After being held captive for four years in Beirut, Keenan becomes a writer
Brian Keenan was born in Belfast in 1950 and brought up at Evolina Street, off the New Lodge Road, until moving to Mayflower Street, off the Beersbridge Road, in 1959. He attended Orangefield Boys’ Secondary School, but left early to work as a van boy with Castlereagh Laundry. He then began an apprenticeship as a heating engineer.
Nevertheless, Keenan continued his education at night school, and after winning a national poetry competition attended the University of Ulster at Coleraine. He worked in adult education and as a community worker before leaving Northern Ireland in 1985 to teach English at the American University in Beirut.
In the vicious conflict that raged in the Lebanon between local Muslim and Christian militias, as well as PLO fighters and Israeli, Syrian and Lebanese armed forces, the taking of western hostages was a common tactic. Despite holding an Irish passport—a fact which led to bemusement and hostility in his native east Belfast—Keenan was kidnapped by Shia militiamen in April 1986.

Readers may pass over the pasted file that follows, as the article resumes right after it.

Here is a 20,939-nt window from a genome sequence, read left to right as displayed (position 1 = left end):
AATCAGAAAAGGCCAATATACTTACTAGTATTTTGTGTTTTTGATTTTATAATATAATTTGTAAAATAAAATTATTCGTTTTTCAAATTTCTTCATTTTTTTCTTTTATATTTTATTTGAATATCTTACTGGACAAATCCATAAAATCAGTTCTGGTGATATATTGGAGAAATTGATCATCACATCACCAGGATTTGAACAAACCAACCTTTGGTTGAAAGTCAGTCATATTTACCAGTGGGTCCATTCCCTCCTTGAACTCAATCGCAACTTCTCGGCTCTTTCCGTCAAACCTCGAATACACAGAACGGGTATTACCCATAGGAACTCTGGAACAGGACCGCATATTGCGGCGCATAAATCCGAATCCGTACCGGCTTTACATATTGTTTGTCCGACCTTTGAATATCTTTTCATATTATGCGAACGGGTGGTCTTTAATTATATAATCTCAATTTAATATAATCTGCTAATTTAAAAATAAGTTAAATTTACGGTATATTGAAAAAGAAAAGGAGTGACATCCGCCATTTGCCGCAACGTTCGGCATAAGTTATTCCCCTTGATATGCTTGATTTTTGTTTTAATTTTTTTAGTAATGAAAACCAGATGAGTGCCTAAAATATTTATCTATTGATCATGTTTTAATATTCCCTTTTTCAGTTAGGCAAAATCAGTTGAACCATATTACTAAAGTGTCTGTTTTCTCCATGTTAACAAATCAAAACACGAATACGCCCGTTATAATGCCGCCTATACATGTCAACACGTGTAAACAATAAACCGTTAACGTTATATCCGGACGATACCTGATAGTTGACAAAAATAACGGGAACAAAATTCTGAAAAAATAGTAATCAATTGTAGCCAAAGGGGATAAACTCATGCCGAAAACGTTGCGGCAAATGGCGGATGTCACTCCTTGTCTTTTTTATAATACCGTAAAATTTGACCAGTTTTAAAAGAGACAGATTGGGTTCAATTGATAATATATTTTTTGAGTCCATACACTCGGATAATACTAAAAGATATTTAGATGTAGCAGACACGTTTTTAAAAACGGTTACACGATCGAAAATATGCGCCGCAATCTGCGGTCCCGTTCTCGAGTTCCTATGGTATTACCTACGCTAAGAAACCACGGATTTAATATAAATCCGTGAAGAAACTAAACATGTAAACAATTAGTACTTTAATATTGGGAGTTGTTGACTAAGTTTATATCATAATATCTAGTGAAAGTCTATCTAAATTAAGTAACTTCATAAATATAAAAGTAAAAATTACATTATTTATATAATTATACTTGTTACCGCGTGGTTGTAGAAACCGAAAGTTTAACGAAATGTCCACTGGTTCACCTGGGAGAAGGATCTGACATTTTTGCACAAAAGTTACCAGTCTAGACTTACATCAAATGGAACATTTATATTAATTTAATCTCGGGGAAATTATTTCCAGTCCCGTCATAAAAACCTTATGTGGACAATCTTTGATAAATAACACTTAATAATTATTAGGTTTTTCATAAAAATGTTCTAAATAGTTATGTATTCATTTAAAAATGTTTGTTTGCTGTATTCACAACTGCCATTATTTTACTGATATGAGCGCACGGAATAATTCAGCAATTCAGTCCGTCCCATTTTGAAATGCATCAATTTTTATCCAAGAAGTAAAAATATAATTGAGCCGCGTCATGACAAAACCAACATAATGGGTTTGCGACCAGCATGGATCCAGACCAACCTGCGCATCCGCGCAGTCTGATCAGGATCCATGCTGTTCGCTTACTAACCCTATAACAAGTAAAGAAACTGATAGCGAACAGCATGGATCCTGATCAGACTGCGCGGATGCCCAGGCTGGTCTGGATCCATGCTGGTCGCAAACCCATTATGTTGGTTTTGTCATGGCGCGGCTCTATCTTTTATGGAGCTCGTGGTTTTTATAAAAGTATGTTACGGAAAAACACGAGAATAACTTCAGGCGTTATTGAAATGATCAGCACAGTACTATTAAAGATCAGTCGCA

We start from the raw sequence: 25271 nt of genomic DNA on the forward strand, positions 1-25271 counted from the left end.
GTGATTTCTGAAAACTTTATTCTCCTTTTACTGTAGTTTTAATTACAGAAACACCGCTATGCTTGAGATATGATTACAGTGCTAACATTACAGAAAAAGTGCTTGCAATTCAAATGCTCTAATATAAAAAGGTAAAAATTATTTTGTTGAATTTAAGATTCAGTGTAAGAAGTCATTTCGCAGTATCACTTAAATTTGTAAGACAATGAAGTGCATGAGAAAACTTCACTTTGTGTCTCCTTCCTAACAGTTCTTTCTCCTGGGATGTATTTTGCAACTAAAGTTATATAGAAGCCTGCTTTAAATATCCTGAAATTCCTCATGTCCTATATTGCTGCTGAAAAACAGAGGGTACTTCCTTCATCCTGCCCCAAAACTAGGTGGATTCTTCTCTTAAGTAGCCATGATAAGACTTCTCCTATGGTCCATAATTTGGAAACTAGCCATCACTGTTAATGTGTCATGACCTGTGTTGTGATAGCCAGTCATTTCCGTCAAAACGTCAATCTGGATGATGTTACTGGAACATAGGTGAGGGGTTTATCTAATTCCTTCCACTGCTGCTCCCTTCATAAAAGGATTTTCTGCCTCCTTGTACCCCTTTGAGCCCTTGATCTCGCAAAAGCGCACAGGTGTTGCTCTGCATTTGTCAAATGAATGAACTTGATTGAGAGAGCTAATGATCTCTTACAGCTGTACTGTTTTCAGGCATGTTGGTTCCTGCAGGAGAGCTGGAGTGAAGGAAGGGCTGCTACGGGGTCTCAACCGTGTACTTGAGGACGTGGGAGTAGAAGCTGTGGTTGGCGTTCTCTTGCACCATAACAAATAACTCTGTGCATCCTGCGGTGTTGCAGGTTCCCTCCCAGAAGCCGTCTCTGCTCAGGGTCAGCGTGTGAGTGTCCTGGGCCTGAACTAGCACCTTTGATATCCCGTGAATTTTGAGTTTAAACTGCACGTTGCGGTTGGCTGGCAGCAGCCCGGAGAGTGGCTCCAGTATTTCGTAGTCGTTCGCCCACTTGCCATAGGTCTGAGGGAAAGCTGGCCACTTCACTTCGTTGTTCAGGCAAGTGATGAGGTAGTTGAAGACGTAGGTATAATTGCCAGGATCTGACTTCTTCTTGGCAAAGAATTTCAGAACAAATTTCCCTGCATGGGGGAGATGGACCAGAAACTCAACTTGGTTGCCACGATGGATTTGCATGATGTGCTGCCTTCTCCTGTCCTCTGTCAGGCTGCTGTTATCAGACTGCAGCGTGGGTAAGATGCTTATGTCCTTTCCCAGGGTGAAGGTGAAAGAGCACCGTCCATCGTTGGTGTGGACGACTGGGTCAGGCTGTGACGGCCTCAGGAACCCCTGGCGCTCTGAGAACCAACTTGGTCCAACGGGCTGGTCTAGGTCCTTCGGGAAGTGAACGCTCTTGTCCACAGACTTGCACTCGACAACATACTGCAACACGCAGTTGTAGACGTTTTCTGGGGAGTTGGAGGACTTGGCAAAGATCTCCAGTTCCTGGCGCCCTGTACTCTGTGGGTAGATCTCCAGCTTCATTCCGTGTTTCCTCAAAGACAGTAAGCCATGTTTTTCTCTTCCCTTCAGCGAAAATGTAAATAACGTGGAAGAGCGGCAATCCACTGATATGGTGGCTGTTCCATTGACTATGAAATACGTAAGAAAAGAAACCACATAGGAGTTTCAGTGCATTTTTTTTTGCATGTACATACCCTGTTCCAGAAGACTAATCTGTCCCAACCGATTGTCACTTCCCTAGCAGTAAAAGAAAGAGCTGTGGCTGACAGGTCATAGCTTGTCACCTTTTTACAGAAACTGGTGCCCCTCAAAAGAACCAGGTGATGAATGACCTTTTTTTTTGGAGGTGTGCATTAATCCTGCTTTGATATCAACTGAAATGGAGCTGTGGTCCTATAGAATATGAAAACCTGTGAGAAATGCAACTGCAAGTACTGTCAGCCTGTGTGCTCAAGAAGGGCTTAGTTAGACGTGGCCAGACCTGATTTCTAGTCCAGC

Keenan was held in increasingly brutal conditions in the suburbs of Beirut and in the Beka’a valley for the next four and a half years. The story of his abduction and imprisonment, and the close bonds that developed between Keenan and his fellow hostage, the English journalist John McCarthy, is told in his best selling, award winning memoir An Evil Cradling.
Following his release, and the later release of McCarthy, the two men co-wrote Beyond Extremes, an account of a journey to Patagonia in Chile. In 2000, Keenan published his first novel Turlough, a fictionalised study of the blind seventeenth century Irish harpist Turlough O’Carolan.
An Evil Cradling (1992) by Brian Keenan;
For Brian’s Sake: The Story of the Keenan Sisters (1991) by Anne Maguire.